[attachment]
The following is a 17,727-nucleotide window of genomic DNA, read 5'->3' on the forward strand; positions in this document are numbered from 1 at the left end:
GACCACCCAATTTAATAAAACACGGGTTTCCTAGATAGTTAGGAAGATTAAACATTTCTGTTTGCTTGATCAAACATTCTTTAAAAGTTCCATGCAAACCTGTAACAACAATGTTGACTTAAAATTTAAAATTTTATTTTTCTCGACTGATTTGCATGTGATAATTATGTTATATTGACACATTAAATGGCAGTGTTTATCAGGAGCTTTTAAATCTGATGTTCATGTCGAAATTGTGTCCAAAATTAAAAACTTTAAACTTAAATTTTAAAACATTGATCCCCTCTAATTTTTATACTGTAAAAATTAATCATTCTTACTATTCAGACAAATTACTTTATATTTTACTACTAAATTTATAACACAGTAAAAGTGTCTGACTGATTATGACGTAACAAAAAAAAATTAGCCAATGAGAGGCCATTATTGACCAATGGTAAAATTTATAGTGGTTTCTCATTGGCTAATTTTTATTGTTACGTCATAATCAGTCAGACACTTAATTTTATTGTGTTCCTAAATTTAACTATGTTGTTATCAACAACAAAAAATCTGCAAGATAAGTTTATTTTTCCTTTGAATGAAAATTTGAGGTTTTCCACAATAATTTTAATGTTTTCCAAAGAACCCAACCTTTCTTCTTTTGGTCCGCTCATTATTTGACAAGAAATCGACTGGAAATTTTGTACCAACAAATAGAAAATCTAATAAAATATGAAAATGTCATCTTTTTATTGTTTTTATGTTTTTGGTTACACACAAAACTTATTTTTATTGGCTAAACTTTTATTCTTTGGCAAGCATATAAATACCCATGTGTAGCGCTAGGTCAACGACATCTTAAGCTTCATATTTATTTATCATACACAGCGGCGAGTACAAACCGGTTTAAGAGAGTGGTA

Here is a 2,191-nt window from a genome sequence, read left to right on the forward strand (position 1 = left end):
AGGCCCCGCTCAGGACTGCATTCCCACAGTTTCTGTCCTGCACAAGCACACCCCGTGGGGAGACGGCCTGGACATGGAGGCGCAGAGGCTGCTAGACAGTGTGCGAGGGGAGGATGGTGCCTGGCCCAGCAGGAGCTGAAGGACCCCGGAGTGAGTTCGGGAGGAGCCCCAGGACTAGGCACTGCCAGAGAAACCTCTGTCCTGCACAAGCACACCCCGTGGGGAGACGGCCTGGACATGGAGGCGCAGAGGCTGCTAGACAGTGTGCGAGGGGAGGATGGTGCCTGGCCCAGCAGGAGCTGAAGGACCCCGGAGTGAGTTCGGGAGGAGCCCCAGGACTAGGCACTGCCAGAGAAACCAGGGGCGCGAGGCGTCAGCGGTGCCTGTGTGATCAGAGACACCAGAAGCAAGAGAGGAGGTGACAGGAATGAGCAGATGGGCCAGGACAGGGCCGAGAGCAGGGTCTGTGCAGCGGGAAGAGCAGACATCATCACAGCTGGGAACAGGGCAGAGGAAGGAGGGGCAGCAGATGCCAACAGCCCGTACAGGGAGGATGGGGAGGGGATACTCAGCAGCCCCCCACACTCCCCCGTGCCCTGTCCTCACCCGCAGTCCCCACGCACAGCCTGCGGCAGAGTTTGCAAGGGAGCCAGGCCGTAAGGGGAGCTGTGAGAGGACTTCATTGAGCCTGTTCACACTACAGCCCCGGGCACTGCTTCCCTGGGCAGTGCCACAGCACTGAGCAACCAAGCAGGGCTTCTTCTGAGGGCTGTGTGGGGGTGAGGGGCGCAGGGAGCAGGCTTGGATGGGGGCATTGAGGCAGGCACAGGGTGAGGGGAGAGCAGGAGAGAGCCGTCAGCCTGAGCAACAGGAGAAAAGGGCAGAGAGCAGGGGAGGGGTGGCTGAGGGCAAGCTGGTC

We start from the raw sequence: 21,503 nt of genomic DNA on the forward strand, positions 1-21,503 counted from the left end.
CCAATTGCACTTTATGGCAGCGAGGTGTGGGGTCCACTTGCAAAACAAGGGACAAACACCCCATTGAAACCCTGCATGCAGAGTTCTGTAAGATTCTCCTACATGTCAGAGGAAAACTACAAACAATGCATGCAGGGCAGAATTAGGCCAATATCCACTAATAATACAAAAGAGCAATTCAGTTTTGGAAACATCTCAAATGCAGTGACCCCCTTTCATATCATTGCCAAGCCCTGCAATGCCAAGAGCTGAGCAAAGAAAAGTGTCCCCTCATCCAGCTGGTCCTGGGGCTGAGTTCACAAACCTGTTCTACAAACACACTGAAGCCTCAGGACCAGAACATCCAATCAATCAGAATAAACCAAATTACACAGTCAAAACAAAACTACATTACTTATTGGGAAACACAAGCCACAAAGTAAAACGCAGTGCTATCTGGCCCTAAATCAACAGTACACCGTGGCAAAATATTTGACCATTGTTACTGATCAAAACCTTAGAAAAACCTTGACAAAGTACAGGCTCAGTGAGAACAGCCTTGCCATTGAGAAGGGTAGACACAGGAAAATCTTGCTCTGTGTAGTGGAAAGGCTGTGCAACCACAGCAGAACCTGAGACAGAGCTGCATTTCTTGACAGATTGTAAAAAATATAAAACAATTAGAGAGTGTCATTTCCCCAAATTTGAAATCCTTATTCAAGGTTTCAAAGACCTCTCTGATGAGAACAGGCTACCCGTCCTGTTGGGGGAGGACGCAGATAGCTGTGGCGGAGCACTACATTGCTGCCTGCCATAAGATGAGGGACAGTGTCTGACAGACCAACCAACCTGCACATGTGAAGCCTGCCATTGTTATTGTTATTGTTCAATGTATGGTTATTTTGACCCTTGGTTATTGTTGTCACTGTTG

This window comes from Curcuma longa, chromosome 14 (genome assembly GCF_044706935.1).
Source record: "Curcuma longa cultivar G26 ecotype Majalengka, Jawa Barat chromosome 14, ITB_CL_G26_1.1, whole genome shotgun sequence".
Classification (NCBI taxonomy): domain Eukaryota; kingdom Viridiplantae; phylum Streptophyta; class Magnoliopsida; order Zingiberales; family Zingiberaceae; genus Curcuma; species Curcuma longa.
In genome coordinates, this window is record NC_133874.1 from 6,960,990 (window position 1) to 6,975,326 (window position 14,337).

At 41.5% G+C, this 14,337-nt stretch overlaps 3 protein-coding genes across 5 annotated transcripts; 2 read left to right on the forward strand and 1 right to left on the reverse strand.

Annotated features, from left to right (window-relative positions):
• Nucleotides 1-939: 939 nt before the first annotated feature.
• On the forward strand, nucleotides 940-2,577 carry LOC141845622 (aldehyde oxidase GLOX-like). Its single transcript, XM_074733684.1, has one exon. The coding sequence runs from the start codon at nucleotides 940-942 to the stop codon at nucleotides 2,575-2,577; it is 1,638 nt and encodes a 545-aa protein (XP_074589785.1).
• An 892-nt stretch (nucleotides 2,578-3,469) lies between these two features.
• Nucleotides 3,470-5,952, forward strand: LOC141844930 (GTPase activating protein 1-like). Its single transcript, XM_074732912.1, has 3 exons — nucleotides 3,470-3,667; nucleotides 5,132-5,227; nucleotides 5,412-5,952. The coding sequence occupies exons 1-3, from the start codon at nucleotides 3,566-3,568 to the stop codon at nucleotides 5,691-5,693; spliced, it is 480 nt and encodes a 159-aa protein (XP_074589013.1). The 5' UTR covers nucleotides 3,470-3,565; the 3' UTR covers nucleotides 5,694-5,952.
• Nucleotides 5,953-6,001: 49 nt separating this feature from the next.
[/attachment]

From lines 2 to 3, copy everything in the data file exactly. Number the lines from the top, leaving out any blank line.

GACCACCCAATTTAATAAAACACGGGTTTCCTAGATAGTTAGGAAGATTAAACATTTCTGTTTGCTTGATCAAACATTCTTTAAAAGTTCCATGCAAACCTGTAACAACAATGTTGACTTAAAATTTAAAATTTTATTTTTCTCGACTGATTTGCATGTGATAATTATGTTATATTGACACATTAAATGGCAGTGTTTATCAGGAGCTTTTAAATCTGATGTTCATGTCGAAATTGTGTCCAAAATTAAAAACTTTAAACTTAAATTTTAAAACATTGATCCCCTCTAATTTTTATACTGTAAAAATTAATCATTCTTACTATTCAGACAAATTACTTTATATTTTACTACTAAATTTATAACACAGTAAAAGTGTCTGACTGATTATGACGTAACAAAAAAAAATTAGCCAATGAGAGGCCATTATTGACCAATGGTAAAATTTATAGTGGTTTCTCATTGGCTAATTTTTATTGTTACGTCATAATCAGTCAGACACTTAATTTTATTGTGTTCCTAAATTTAACTATGTTGTTATCAACAACAAAAAATCTGCAAGATAAGTTTATTTTTCCTTTGAATGAAAATTTGAGGTTTTCCACAATAATTTTAATGTTTTCCAAAGAACCCAACCTTTCTTCTTTTGGTCCGCTCATTATTTGACAAGAAATCGACTGGAAATTTTGTACCAACAAATAGAAAATCTAATAAAATATGAAAATGTCATCTTTTTATTGTTTTTATGTTTTTGGTTACACACAAAACTTATTTTTATTGGCTAAACTTTTATTCTTTGGCAAGCATATAAATACCCATGTGTAGCGCTAGGTCAACGACATCTTAAGCTTCATATTTATTTATCATACACAGCGGCGAGTACAAACCGGTTTAAGAGAGTGGTA

Here is a 2,191-nt window from a genome sequence, read left to right on the forward strand (position 1 = left end):